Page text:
More and more the ground reality is at odd with the narrative that is presented publicly to explain it. There are several reasons for why this may be happening. Events are occurring rapidly, and moving too quickly, to be understood fully in the time available. There are vested interests that desire to present their side of the story and manage perceptions. The forces of status quo are stronger, and while they are successful in projecting their interpretation, in the long run, they often miss the mark. The reality by itself holds no biases.
A number of confusions presently engulf the world of politics and international relations. Some of them stem from the fact that in the information age we have come to expect everyone to freely and publicly declare their intent, which has hardly ever been the case. So when we hear policy statements and political leaders speak, we believe this is what they intend to do. In fact, there is now a stark demarcation between words and actions.
As oppose to commenting about how Iraq arrived at the present predicament, which is amply being done in the media, a more productive endeavor at this junction is to examine where the region is heading next. The public appetite in the West for more military interventions, or going back to places from where the withdrawal was expected, is no longer there, especially in times of economic recession. More seriously, how can authorities make a public case for more military involvements when the past policies and missions were presented as successful?
The Present Predicament
At a NATO related speech, John Kerry on June 25 pointed out how Russia has used a massive media/information campaign to present a reality that differs from what is taking place on the ground in Ukraine. Then there is the question of if the US is truly pivoting to the Pacific, or is the highest priority to keep Europe aligned. At a recent speech by President Obama at West Point, he stated countering extremism was at the top of the list. Realistically, probably all three areas remain the priority for the US; it’s a matter of converging these three objectives under a single a goal.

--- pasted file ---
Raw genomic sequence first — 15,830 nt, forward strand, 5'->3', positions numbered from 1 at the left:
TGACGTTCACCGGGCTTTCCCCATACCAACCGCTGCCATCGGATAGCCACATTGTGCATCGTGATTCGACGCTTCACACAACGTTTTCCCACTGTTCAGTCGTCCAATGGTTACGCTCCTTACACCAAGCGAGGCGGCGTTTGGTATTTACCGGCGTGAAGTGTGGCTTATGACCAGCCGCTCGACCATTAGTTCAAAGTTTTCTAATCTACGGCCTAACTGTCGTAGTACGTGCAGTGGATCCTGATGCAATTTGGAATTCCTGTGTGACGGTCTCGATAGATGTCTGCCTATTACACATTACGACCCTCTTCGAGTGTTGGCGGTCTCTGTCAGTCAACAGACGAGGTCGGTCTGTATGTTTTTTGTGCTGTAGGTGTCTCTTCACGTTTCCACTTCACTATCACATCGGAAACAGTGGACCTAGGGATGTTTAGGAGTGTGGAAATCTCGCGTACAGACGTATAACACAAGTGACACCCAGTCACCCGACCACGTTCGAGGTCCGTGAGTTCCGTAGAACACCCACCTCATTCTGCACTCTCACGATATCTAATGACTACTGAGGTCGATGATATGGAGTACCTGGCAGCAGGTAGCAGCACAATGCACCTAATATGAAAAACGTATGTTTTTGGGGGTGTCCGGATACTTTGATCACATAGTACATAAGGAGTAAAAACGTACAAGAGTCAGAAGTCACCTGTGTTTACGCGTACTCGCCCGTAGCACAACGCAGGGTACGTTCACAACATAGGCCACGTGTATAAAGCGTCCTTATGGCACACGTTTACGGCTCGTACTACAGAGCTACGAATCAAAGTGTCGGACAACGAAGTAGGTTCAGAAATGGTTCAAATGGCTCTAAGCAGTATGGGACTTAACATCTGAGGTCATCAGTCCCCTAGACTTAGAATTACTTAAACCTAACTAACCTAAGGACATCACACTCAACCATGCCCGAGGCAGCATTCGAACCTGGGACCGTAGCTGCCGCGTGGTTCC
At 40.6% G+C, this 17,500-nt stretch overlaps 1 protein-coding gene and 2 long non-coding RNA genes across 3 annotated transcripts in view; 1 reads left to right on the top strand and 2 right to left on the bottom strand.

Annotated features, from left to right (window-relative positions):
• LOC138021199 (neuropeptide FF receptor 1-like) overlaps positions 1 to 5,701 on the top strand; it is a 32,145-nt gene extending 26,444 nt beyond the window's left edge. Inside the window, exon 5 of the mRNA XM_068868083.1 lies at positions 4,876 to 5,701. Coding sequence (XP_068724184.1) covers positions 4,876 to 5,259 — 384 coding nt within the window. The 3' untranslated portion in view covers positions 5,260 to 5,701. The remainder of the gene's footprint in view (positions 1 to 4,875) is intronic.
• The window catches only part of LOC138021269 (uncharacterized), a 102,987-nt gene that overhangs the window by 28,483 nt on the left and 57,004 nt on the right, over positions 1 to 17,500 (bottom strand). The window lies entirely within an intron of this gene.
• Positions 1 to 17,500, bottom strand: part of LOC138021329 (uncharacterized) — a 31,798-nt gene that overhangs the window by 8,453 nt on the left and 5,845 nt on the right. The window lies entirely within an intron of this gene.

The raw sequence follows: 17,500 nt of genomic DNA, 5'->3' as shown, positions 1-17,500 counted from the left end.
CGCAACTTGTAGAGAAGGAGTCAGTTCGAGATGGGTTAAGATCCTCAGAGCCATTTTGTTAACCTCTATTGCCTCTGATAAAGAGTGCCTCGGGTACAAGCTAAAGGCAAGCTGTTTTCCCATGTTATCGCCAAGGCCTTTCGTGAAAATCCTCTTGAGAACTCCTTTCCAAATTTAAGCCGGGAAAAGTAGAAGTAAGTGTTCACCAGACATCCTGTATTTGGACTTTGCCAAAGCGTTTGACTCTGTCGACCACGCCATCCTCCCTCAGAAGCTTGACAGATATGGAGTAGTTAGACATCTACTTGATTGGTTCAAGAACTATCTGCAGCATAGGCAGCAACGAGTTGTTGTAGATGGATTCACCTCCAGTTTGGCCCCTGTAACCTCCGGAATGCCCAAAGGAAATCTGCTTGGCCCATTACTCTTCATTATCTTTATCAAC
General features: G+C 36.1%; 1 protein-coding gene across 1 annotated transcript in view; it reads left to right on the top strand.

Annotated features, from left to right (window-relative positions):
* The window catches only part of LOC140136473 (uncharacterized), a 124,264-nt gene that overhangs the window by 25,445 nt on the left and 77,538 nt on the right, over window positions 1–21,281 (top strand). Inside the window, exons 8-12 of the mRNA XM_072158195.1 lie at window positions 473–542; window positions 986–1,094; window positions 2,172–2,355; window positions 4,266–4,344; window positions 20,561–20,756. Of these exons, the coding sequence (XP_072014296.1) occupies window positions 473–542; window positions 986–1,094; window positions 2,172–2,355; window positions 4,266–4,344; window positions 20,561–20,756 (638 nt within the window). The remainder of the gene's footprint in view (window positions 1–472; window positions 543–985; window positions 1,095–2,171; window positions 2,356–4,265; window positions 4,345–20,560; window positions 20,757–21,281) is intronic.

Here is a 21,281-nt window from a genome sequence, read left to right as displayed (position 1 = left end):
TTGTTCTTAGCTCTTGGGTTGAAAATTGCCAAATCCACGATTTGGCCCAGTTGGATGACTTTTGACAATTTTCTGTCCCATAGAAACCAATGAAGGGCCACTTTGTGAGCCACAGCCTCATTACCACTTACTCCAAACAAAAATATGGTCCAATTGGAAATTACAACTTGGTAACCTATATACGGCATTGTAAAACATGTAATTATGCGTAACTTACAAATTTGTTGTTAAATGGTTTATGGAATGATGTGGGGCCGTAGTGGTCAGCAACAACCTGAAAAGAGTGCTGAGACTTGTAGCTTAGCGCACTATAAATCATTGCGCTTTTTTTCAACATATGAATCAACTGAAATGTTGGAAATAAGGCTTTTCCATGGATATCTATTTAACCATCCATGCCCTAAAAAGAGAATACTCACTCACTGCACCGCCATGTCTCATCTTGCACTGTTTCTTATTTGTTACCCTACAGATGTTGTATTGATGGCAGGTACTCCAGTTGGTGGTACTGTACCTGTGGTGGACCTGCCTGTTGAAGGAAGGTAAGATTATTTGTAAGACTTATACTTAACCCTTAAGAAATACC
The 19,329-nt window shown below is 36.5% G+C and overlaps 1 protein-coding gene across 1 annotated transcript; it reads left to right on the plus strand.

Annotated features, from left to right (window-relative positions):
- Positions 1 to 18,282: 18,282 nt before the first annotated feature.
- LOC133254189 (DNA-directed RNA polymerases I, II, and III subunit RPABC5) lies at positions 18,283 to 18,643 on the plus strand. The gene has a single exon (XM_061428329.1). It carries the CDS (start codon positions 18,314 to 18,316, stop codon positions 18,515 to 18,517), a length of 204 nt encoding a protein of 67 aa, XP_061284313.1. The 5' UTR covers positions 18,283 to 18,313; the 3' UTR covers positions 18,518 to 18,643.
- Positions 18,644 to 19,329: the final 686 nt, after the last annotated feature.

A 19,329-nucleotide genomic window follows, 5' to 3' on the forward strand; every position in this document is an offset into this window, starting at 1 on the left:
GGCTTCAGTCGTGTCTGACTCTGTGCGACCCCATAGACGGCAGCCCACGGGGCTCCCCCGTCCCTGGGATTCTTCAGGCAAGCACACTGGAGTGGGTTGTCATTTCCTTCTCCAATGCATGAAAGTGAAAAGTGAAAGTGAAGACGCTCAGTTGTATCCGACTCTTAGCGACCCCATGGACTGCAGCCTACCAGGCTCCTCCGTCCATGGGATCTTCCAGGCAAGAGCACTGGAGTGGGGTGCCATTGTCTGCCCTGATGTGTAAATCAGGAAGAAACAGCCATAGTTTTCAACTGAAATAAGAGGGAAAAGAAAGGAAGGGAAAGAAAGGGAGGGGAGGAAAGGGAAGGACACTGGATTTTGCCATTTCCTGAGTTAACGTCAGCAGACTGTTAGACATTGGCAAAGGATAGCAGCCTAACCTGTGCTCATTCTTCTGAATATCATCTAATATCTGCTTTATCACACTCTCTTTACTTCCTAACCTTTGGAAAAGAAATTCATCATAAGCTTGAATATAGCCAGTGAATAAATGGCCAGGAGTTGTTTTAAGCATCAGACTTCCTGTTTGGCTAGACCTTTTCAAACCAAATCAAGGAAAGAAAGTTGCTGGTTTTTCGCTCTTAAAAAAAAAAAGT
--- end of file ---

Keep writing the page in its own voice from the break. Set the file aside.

Moreover, even the best held narrative on Iraq, and increasingly Afghanistan, is falling to stand against reality. Then there is the question of what is happening to the wider campaign against extremists, and where is it heading. PoliTact has been examining these questions in detail (see Related Articles section below). While the key leadership of AQ has been eliminated, the associates, and AQ inspired groups, have now spread the threat far and beyond. The original risk has multiplied many times over. While the West succeeded in taking the fight to the enemy and protect the homeland against major attacks, many of its state allies in the region are at a precipice of major debacle.
The irony is that the non-state actors, and the threat they pose; also provide the reason d’être for the badly needed western unity against the emerging strategic adversaries. On the other hand, the fragile state actors of the region inflicted by extremism have become more of a liability, with their alignment with the West increasingly uncertain, and their governance failing. The present situation needs to be understood in this context as well.
Dealing with the quagmire, now requires a kind of response for which the West neither has the appetite nor the resources. As pointed out in the previous assessments, the US and NATO are relying on Special Forces, smart technologies, and its regional allies to take on the fight against extremists. These allies, meanwhile, are increasingly reluctant, economically dependent, and proving incapable of leading the fight against extremists. Polarization is growing in these societies, and like Egypt, military may be relied upon again as an institution to control and govern. However, it’s not clear that even they can simultaneously control the forces of anarchy and also govern.